Latitude of the glacial lake samples from high to low as horizontal coordinates, and each data is in vertical coordinates (Figure 3b). We found that the physicochemical parameters and major ion concentrations were higher and more variable in the glacial lakes north of the K sampling point as a boundary, and south of K was decrease and level off significantly. The glacial lakes located in the Yairu Zangbo basin, its tributaries to the Geiqu basin developed a large area of modern glaciers (96, 131.32 km2). The lakes of basin were mainly supplied by glacial meltwater and were open lakes [33], so the physicochemical parameters and major ion concentrations were low overall. The south of the K, the upper and middle reaches of the basin, with weak human activities and less tributary influx, and ions mainly come from rock weathering, hence the low ion content. The north of K belongs to the lower reaches of the basin, with increased human activities and tributaries flowing into the basin, resulting in higher ion content.

4.3. Sources of Hydrochemistry

4.3.1. Ion Correlation

The ion concentration of lakes on the Tibetan Plateau varies greatly, and the correlation of ion concentration can reveal the similarity of hydrochemistry parameters in lakes as well as the consistency and differences in sources [34]. We calculated Pearson correlation coefficients for ion concentrations in tectonic lakes (Table 3) and glacial lakes (Table 4). In the tectonic lakes, Cl was significantly positively correlated with Na+, Mg2+, and Ca2+, with a correlation coefficient of 0.952 between Cl and Na+, and high correlation between Cl, Na+ and TDS (r of 0.906, 0.977), indicating good commonality between Cl and Na+. The correlation coefficients between SO42 and K+, Mg2+ were 0.824 and 0.885 respectively, indicating that some of the ions in the lake water originated from sulfate dissolution, the poor correlation between Ca2+ and SO42 indicates a general commonality of origin. The poor correlation between NO3 and other ions indicated that there were differences in the origin of NO3 from other ions, which may be derived from nitrification by soil microorganisms in addition to the NO3 deposited in snow and ice [35]. In addition, there is an influence on the uptake of dissolved inorganic nitrogen by aquatic organisms [36], especially in high altitude lakes such as the Tibetan Plateau. HCO3 was weakly positively correlated with other ions, which is related to the alkaline conditions of the tectonic lake, where HCO3 may interact with cations to produce precipitation.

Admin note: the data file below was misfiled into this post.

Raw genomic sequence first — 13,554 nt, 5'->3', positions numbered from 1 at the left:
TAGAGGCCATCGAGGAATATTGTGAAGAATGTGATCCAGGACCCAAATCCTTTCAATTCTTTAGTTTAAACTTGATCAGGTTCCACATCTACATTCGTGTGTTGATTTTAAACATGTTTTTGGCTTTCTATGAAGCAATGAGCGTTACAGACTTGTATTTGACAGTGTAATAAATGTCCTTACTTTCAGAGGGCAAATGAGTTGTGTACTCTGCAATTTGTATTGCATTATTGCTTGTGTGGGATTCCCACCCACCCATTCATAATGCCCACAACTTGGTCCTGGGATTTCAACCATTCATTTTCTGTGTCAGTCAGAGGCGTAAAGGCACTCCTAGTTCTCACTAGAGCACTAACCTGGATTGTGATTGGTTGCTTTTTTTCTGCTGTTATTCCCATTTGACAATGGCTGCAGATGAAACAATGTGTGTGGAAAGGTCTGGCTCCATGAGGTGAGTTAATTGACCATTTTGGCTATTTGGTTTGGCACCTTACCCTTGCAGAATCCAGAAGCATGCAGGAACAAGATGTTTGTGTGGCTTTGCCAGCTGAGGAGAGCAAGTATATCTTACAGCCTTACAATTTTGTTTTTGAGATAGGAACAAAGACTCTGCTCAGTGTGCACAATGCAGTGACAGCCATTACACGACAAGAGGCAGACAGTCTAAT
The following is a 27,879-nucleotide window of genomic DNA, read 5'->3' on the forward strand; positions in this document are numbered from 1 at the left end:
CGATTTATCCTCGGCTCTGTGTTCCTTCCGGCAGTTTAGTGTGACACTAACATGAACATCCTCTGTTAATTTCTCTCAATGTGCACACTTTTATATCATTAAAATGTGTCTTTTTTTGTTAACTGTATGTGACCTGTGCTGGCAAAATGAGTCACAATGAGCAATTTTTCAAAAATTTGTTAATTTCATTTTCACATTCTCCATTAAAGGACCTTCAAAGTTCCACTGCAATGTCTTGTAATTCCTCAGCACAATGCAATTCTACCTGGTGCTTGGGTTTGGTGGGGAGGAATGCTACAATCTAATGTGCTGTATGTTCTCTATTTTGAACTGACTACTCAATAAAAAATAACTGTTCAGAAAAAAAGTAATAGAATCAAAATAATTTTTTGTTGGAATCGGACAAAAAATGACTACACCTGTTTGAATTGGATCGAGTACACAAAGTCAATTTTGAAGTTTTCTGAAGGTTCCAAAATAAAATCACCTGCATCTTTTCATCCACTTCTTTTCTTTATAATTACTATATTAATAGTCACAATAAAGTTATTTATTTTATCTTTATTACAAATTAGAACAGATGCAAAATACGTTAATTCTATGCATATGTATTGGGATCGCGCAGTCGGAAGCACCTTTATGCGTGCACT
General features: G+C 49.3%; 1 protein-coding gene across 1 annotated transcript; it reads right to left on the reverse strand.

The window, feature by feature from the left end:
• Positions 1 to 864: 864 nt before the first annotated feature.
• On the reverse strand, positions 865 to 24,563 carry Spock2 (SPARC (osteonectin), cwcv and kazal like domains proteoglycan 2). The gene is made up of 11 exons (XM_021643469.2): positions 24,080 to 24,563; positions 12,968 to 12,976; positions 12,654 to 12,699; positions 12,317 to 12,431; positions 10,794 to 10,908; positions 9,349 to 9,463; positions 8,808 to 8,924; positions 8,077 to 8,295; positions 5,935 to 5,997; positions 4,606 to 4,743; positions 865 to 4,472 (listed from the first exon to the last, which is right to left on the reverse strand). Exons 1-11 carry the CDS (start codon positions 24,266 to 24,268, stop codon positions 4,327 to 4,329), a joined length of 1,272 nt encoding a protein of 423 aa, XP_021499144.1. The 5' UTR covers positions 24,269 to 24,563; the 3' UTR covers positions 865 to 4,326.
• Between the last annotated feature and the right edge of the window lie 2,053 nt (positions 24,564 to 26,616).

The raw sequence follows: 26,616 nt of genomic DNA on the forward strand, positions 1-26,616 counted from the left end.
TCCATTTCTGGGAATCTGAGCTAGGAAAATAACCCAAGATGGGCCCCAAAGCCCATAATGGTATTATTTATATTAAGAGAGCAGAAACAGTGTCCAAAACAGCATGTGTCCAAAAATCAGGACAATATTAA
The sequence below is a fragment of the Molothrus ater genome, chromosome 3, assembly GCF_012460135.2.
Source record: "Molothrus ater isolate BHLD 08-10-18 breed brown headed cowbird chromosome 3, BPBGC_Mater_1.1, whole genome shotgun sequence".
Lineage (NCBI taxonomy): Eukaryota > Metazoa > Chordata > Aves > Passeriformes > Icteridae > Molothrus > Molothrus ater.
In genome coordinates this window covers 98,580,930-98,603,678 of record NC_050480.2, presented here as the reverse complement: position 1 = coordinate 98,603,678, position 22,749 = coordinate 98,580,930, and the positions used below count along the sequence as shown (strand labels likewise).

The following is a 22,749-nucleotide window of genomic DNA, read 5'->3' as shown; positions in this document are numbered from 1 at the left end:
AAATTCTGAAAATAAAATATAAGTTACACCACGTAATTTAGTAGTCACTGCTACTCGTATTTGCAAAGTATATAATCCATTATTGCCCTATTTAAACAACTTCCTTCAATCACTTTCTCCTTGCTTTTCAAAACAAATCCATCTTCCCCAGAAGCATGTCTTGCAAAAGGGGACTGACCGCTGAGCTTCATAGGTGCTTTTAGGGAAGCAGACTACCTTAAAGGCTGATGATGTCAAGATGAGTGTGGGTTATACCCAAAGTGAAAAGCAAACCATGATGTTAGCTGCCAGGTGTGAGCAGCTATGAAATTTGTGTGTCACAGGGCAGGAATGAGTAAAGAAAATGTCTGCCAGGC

In the glacial lake, HCO3 and Mg2+, Ca2+ significant positive correlation between the strongest, correlation coefficient of 0.994, 0.988, the low correlation coefficients between Ca2+ and SO42 indicated poor co-origination. The coefficient between TDS and Ca2+, Mg2+, HCO3 were also well, the above ions were the main components of the glacial lakes. This is due to the low TDS of glacial lakes (0.18 g/L) and the generally lower pH (7.43) than tectonic lakes (9.09), which makes sedimentation difficult.

4.3.2. Controlling Factors

Gibbs [37] mapped the relationship between TDS and Na+/(Na+ + Ca2+) and TDS and Cl/(Cl + HCO3) in natural water bodies by analyzing the chemical composition of the world’s rainwater, river, lake, and ocean water (Figure 4a), and pointed out that, under conditions weakly influenced by anthropogenic activities, the chemical composition of water bodies has three controlling factors: atmospheric precipitation, rock weathering, and evaporation–crystallization. In order to explore the major ion sources of lakes on the Tibetan Plateau, the detected data of the lakes in this study were plotted on the Gibbs diagram (Figure 4b). Tectonic lakes were far away from the atmospheric precipitation controlling region and highly concentrated at the evaporation–crystallization controlling region, except for the Daggyaima Co controlled by rock weathering. Glacial lakes concentrated in rock weathering control region (F and G controlled by evaporation–crystallization). These results indicated that tectonic and glacial lakes on the Tibetan Plateau are controlled by evaporation–crystallization and rock weathering, respectively.

4.3.3. The Ratio of Ions

The weathering of carbonate contributed more to the global river dissolution, accounting for 50%, 17.2% of evaporite rocks, and 11.6% of silicate [38]. It is believed that Na+ and K+ are mainly provided by evaporites or silicates, Ca2+ and Mg2+ may be from carbonates, evaporites as well as silicates, HCO3 is mainly provided by carbonate rocks, and Cl and SO42− are mainly from evaporites [39]. We can see that the samples of the tectonic lakes are mostly located on the lower side of the 1:1 line (Figure 5a), indicating that evaporite dissolution is the main source of tectonic lake ions; the samples of the glacial lakes are mostly located on the upper side of the 1:1 line, indicating that the ion source was mainly carbonate. The ratio of (Ca2+ + Mg2+)/(Na+ + K+) in the water determines the weathering intensity of different rocks in the basin [17], which was influenced by carbonate weathering if the ratio was high, otherwise it was controlled by evaporite. For example, the mean value of (Ca2+ + Mg2+)/(Na+ + K+) in the world’s river waters was 2.2, the Indus River Basin, which was mainly controlled by carbonate weathering, had a mean value of 6.0 [40], and the Taklimakan Desert River was dominated by evaporite dissolution (0.89) [41]. The tectonic lakes (Ca2+ + Mg2+)/(Na+ + K+) ratios in this study ranged 0.07~6.20, with a mean value of 0.66 (Table 5). This indicated that the contribution of evaporite weathering to the ion composition of the tectonic lakes was outstanding, and the ratio of (Ca2+ + Mg2+)/(Na+ + K+) was high (6.20) because of the outflow lake in Daggyaima Co, which showed the carbonate weathering control feature. The (Ca2+ + Mg2+)/(Na+ + K+) ratio of the glacial lakes ranged between 0.88 to 16.50 with a mean value of 4.37, which was higher than the world river average (2.2) and lower than that of the Indus basin (6.0) [40]; thus, the ion composition was mainly influenced by the carbonate weathering of the basin.